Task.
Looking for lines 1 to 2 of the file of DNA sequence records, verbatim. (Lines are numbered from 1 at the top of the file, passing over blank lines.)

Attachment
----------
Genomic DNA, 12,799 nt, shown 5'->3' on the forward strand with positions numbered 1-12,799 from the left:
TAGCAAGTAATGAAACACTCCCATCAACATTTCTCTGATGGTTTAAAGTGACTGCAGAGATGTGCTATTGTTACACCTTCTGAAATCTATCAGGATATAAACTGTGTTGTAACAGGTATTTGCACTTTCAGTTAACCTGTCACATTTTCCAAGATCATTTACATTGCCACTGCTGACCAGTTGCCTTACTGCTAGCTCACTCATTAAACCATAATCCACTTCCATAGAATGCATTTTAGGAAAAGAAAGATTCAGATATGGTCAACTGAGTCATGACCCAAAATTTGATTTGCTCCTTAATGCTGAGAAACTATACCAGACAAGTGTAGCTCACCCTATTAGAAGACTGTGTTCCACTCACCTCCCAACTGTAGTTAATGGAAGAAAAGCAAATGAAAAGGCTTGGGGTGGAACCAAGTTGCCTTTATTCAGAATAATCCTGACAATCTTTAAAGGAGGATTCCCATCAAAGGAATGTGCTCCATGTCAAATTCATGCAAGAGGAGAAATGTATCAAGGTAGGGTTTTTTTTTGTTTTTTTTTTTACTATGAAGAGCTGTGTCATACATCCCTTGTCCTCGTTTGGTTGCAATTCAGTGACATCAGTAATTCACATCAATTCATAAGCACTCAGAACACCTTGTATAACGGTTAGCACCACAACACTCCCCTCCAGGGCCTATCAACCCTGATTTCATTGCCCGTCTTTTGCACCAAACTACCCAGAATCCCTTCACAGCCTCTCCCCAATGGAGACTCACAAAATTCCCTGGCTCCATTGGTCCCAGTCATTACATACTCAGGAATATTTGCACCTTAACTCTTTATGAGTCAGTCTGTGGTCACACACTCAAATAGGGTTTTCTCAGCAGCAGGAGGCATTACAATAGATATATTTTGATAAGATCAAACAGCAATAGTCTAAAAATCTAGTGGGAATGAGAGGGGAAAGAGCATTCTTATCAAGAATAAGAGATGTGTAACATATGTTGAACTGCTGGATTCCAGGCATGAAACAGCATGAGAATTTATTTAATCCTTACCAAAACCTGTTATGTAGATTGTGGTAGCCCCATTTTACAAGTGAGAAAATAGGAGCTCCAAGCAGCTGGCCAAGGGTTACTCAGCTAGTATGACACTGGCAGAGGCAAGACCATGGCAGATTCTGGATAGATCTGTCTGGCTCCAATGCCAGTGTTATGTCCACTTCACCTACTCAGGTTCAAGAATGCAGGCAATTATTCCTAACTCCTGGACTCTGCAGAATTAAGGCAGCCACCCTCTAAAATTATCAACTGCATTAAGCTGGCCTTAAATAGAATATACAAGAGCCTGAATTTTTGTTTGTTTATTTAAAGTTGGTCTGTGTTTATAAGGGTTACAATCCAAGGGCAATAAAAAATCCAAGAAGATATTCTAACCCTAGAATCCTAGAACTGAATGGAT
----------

Genomic DNA, 12,799 nt, shown 5'->3' on the forward strand with positions numbered 1-12,799 from the left:
TAGCAAGTAATGAAACACTCCCATCAACATTTCTCTGATGGTTTAAAGTGACTGCAGAGATGTGCTATTGTTACACCTTCTGAAATCTATCAGGATATAAACTGTGTTGTAACAGGTATTTGCACTTTCAGTTAACCTGTCACATTTTCCAAGATCATTTACATTGCCACTGCTGACCAGTTGCCTTACTGCTAGCTCACTCATTAAACCATAATCCACTTCCATAGAATGCATTTTAGGAAAAGAAAGATTCAGATATGGTCAACTGAGTCATGACCCAAAATTTGATTTGCTCCTTAATGCTGAGAAACTATACCAGACAAGTGTAGCTCACCCTATTAGAAGACTGTGTTCCACTCACCTCCCAACTGTAGTTAATGGAAGAAAAGCAAATGAAAAGGCTTGGGGTGGAACCAAGTTGCCTTTATTCAGAATAATCCTGACAATCTTTAAAGGAGGATTCCCATCAAAGGAATGTGCTCCATGTCAAATTCATGCAAGAGGAGAAATGTATCAAGGTAGGGTTTTTTTTTGTTTTTTTTTTTACTATGAAGAGCTGTGTCATACATCCCTTGTCCTCGTTTGGTTGCAATTCAGTGACATCAGTAATTCACATCAATTCATAAGCACTCAGAACACCTTGTATAACGGTTAGCACCACAACACTCCCCTCCAGGGCCTATCAACCCTGATTTCATTGCCCGTCTTTTGCACCAAACTACCCAGAATCCCTTCACAGCCTCTCCCCAATGGAGACTCACAAAATTCCCTGGCTCCATTGGTCCCAGTCATTACATACTCAGGAATATTTGCACCTTAACTCTTTATGAGTCAGTCTGTGGTCACACACTCAAATAGGGTTTTCTCAGCAGCAGGAGGCATTACAATAGATATATTTTGATAAGATCAAACAGCAATAGTCTAAAAATCTAGTGGGAATGAGAGGGGAAAGAGCATTCTTATCAAGAATAAGAGATGTGTAACATATGTTGAACTGCTGGATTCCAGGCATGAAACAGCATGAGAATTTATTTAATCCTTACCAAAACCTGTTATGTAGATTGTGGTAGCCCCATTTTACAAGTGAGAAAATAGGAGCTCCAAGCAGCTGGCCAAGGGTTACTCAGCTAGTATGACACTGGCAGAGGCAAGACCATGGCAGATTCTGGATAGATCTGTCTGGCTCCAATGCCAGTGTTATGTCCACTTCACCTACTCAGGTTCAAGAATGCAGGCAATTATTCCTAACTCCTGGACTCTGCAGAATTAAGGCAGCCACCCTCTAAAATTATCAACTGCATTAAGCTGGCCTTAAATAGAATATACAAGAGCCTGAATTTTTGTTTGTTTATTTAAAGTTGGTCTGTGTTTATAAGGGTTACAATCCAAGGGCAATAAAAAATCCAAGAAGATATTCTAACCCTAGAATCCTAGAACTGAATGGAT